By: Ryan Altman
JEFFERSON – Lake Mills and Concord will receive new satellite Highway Department facilities following the Jefferson County Board of Supervisors’ approval at Tuesday night’s hearing.
Of the county’s total 2014 budget, $17.89 million will be dispersed between various Jefferson County Highway Department construction projects, including two 12,500-square-foot facilities in Lake Mills, an overhaul of Concord’s existing facility and the completion of a main highway facility in Jefferson.
The initial cost of construction for the Lake Mills stations was projected at $1.5 million with each satellite facility costing $750,000. However, following the board’s approval, costs were negotiated down to $500,000 per site. Included in the overall costs for both locations are unisex bathrooms, private wells and a septic system.
Concord’s renovation remains at the original $950,000 price tag.
“It’s an expensive investment,” County Administrator Ben Wehmeier said. “But there’s going to be an increased demand in services.”
When finished, the three locations will serve as permanent homes for various winter emergency response resources including snow removal vehicles and salt sheds.
County supervisors also approved funding for the final stretch of construction on the Jefferson main highway facility. The county is borrowing $3.98 million in general bonds to cover the remaining work on the $15.25 million project, which Wehmeier hopes to be completed by April 1.
Dave Wagner, a financial representative of Ehlers, the company in charge of the satellite project’s public finances, said that by reducing the Lake Mills construction costs to $500,000 per site, the 2015 tax rate for the debt incurred will drop from .195 percent to .188 in 2016.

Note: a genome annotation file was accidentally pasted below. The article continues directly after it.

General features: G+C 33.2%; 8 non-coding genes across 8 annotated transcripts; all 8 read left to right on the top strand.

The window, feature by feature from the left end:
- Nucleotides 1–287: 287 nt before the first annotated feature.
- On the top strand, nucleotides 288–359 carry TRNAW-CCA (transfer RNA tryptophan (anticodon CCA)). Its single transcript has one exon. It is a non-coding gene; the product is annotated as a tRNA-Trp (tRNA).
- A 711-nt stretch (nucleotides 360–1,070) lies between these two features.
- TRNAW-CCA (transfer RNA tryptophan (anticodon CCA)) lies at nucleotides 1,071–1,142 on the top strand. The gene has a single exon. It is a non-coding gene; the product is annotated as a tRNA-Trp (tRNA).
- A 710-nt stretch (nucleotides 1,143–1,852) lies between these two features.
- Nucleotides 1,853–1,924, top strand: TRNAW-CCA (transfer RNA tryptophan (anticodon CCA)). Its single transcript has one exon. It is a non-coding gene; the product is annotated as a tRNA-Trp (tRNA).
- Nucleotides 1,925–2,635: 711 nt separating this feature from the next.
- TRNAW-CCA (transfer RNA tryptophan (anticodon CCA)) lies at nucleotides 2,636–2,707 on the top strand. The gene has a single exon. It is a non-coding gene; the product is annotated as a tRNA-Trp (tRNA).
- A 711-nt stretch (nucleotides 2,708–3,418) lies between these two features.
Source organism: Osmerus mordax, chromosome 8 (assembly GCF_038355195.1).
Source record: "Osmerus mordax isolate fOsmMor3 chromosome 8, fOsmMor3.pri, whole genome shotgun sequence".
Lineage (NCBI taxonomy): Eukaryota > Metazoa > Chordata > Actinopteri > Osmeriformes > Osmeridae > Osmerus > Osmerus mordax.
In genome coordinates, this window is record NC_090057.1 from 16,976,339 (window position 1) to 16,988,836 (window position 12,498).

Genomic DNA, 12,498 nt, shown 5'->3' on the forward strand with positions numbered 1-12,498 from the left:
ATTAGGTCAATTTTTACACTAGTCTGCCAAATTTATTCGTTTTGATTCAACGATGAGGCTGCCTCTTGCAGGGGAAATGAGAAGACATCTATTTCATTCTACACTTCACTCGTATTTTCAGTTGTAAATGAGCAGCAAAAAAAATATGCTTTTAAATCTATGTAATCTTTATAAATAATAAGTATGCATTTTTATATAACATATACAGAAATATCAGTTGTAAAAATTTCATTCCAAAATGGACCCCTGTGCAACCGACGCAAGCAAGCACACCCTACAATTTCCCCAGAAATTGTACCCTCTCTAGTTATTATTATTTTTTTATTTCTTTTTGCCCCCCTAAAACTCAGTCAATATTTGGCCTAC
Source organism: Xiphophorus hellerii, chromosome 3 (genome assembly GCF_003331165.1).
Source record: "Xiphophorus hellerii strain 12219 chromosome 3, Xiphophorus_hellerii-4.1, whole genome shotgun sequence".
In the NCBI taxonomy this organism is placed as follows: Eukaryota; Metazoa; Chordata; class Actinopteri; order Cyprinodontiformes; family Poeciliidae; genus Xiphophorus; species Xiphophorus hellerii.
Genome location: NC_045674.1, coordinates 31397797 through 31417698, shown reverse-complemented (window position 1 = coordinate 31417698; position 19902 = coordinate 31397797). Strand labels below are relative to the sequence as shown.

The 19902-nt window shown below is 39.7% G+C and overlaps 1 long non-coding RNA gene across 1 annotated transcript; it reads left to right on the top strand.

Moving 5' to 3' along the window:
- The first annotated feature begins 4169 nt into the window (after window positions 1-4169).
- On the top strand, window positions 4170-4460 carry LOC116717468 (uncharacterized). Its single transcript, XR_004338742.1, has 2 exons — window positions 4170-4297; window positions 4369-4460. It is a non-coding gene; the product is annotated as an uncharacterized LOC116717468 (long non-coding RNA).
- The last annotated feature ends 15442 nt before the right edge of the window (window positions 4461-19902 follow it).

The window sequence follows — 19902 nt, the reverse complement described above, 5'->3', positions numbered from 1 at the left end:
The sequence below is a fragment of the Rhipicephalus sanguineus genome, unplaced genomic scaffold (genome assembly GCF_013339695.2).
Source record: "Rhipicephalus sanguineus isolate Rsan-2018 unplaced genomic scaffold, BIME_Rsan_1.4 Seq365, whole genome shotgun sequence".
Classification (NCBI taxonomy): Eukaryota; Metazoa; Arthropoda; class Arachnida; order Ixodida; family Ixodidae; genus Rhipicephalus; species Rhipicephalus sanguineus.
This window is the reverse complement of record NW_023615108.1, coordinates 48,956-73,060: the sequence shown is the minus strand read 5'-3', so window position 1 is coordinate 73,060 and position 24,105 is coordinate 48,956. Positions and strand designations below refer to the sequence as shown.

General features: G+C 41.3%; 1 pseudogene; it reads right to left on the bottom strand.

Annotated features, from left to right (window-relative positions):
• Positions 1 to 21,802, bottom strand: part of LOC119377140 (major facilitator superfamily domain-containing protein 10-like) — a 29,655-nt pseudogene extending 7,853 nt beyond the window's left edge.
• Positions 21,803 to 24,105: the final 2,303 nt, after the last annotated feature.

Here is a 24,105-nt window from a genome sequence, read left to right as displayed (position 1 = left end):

As for the old highway shop in Jefferson, an $875,000 demolition plan exists, but there are no immediate plans for any demolition, sale, or restoration, as they remain open to future development opportunities.
Supervisor Amy Rinard was one of several board members opposed to the need for additional satellite facilities. Rinard cited that Jefferson already has four existing facilities, questioning the necessity for two more to be built.
“If having two satellite facilities increases response time and efficiencies, why doesn’t having four satellite facilities result in greater efficiencies and greater reductions in response time,” Rinard said.
Highway Commissioner Bill Kern recognized slow response times and ineffective plow routes as the main reasons behind the need for the new locations.
“The existing sites, based on where they were placed many years ago, are in very inefficient spots,” Kern said.
Kern added that centrally-located satellite facilities would reduce the number of workers needed in any given winter emergency, help limit the amount of snowplow route overlap and possibly save the county thousands of dollars in the future.
Between Lake Mills and Concord, Kern indicated that potential savings could be well over $40,000.
Supervisors John Kannard and Carlton Zentner also raised objections to Kern’s proposed savings, expressing concern about the real benefits the county would experience going forward. They believed the costs of construction and borrowing of money overshadowed any potential future savings.
“In 50 years, we wouldn’t even break even,” Kannard said.
“I think the timing is particularly bad… We don’t have to spend all that money,” Zentner added.
Other items on Tuesday’s agenda included:
- Approved a resolution to purchase an upgraded dispatch system for the Jefferson County Sherriff’s Office from General Communications for $281,467
- Authorized agreement for transportation planning services for a portion of Jefferson County including the Milwaukee urbanized area
- Approved a resolution in memoriam for Kathleen Groskopf, who served on the Jefferson County Board of Supervisors from April 1996- April 2002 and May 2003 to February 2007
- Proclaimed March 13 as K-9 Veterans Day
- Proclaimed month of April as Child Abuse and Neglect Prevention Month